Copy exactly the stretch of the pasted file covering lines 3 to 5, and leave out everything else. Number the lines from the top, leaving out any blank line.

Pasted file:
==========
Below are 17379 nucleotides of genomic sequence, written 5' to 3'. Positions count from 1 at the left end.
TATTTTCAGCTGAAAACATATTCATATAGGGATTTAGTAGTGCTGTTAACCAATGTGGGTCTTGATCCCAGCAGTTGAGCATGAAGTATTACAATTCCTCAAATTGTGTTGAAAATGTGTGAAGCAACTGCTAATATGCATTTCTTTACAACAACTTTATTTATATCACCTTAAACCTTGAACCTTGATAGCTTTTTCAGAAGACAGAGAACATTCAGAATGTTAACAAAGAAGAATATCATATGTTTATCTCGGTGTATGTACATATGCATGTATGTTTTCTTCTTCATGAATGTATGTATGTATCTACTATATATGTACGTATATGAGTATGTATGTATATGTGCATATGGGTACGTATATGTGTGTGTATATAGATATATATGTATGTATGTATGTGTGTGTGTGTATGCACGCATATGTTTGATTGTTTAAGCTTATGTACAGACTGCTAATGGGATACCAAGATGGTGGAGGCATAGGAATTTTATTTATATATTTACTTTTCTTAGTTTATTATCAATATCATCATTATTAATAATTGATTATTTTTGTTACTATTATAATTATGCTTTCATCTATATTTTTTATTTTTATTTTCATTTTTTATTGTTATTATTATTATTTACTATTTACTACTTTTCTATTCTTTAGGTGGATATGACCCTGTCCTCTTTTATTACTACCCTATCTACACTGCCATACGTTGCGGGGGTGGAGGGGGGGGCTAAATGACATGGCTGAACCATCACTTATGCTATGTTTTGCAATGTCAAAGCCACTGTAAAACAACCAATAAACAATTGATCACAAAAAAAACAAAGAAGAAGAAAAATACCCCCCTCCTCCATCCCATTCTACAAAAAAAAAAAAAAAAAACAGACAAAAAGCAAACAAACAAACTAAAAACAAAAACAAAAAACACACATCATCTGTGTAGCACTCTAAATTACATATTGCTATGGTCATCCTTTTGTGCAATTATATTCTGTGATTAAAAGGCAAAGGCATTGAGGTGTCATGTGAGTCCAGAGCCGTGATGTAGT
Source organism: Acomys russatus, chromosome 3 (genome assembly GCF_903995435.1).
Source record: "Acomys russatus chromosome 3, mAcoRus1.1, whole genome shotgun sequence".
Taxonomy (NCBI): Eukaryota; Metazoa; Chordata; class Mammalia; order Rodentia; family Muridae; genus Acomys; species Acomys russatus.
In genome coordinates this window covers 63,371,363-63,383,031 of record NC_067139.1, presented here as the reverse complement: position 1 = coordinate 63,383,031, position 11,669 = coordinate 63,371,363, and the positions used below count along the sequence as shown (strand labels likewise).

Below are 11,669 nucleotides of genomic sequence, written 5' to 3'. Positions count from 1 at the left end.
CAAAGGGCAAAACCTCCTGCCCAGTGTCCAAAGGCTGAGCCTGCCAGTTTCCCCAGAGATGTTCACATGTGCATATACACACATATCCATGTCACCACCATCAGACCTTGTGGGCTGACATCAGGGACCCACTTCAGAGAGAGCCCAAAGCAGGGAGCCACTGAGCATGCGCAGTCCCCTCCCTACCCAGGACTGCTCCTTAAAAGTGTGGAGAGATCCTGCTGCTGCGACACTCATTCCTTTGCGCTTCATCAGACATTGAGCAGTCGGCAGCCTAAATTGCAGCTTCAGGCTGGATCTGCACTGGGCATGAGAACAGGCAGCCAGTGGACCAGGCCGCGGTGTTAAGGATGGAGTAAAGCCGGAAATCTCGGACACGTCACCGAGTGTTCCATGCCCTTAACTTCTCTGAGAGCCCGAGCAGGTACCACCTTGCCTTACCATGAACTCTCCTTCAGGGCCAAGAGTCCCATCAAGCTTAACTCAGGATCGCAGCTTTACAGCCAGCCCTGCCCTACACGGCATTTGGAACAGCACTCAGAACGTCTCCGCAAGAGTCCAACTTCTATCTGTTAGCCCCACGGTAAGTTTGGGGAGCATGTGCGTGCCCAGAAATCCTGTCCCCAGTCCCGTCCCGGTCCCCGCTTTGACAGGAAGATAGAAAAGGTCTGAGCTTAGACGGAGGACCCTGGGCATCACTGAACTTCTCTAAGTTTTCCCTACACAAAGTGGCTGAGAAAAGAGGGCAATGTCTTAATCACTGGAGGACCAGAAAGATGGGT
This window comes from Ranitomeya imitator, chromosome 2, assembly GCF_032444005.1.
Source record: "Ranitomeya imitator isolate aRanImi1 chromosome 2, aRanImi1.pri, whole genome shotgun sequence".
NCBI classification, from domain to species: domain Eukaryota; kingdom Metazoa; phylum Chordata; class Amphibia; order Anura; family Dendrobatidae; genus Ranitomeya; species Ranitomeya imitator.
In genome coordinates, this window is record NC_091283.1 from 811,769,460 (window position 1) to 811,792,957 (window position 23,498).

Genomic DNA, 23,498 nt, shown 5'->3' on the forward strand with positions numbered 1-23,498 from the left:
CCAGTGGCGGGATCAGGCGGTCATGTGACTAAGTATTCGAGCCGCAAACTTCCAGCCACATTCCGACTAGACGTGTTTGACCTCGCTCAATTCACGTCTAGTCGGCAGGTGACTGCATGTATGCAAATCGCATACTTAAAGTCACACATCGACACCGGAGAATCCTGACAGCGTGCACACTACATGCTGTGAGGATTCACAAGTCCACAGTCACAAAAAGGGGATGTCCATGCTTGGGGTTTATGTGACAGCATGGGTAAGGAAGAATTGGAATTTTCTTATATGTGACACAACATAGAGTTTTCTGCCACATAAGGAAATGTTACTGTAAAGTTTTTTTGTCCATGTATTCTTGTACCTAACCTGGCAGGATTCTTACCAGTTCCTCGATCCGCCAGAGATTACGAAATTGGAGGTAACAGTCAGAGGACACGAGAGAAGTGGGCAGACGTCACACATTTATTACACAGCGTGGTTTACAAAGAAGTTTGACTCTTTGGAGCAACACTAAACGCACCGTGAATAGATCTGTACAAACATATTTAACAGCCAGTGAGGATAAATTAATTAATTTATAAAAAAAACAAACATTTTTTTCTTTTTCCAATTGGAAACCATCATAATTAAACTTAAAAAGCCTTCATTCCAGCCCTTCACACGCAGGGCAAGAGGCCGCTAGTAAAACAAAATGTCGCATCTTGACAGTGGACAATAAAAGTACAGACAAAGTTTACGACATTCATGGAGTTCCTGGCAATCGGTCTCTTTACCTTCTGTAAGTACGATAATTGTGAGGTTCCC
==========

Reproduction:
Source organism: Acomys russatus, chromosome 3 (genome assembly GCF_903995435.1).
Source record: "Acomys russatus chromosome 3, mAcoRus1.1, whole genome shotgun sequence".
Taxonomy (NCBI): Eukaryota; Metazoa; Chordata; class Mammalia; order Rodentia; family Muridae; genus Acomys; species Acomys russatus.